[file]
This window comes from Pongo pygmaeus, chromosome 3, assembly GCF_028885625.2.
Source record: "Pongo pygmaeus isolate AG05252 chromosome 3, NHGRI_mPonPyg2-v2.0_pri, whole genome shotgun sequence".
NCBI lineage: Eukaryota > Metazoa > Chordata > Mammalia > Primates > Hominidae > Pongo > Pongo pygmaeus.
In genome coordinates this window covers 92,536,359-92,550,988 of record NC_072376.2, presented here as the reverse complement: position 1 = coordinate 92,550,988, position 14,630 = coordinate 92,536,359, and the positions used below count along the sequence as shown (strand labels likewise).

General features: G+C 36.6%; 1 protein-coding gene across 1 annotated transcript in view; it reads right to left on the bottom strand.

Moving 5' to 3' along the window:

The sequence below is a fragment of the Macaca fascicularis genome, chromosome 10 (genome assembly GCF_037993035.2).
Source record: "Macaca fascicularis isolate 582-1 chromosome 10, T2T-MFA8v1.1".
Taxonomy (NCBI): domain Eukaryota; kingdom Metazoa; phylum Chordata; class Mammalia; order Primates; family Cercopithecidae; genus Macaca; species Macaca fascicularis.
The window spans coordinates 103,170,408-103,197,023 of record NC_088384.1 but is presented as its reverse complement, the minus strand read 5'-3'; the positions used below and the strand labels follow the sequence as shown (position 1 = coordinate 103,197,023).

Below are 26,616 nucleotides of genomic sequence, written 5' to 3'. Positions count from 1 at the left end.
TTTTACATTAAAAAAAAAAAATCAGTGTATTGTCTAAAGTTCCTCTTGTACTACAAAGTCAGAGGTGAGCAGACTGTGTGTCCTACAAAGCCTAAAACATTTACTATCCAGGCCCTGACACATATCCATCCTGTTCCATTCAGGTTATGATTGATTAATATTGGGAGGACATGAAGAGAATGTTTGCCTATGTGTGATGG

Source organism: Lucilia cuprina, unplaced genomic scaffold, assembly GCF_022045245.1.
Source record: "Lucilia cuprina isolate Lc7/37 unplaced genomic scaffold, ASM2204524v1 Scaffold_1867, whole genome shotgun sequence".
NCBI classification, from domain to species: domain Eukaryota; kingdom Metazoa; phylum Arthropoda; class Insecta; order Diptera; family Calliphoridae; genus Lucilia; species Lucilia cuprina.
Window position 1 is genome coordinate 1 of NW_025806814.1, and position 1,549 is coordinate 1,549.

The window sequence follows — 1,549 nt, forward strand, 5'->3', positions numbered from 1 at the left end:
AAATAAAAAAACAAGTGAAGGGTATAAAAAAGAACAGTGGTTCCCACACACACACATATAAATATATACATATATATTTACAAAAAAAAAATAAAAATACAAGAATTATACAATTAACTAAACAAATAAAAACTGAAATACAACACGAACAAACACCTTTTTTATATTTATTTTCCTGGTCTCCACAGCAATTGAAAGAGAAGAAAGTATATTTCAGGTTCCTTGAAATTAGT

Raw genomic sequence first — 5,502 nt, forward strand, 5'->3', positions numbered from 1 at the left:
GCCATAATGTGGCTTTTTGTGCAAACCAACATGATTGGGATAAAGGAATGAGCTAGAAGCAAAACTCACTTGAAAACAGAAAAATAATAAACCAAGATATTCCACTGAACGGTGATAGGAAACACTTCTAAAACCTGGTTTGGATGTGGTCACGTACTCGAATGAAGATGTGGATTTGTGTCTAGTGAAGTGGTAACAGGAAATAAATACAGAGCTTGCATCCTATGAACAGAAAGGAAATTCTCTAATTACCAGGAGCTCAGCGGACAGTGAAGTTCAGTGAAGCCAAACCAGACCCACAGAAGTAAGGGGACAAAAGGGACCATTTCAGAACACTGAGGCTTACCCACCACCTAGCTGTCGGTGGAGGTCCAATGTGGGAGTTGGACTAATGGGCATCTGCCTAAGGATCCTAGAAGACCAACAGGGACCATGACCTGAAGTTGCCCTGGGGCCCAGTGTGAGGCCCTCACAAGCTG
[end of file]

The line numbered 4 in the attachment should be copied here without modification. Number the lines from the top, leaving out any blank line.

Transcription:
In genome coordinates this window covers 92,536,359-92,550,988 of record NC_072376.2, presented here as the reverse complement: position 1 = coordinate 92,550,988, position 14,630 = coordinate 92,536,359, and the positions used below count along the sequence as shown (strand labels likewise).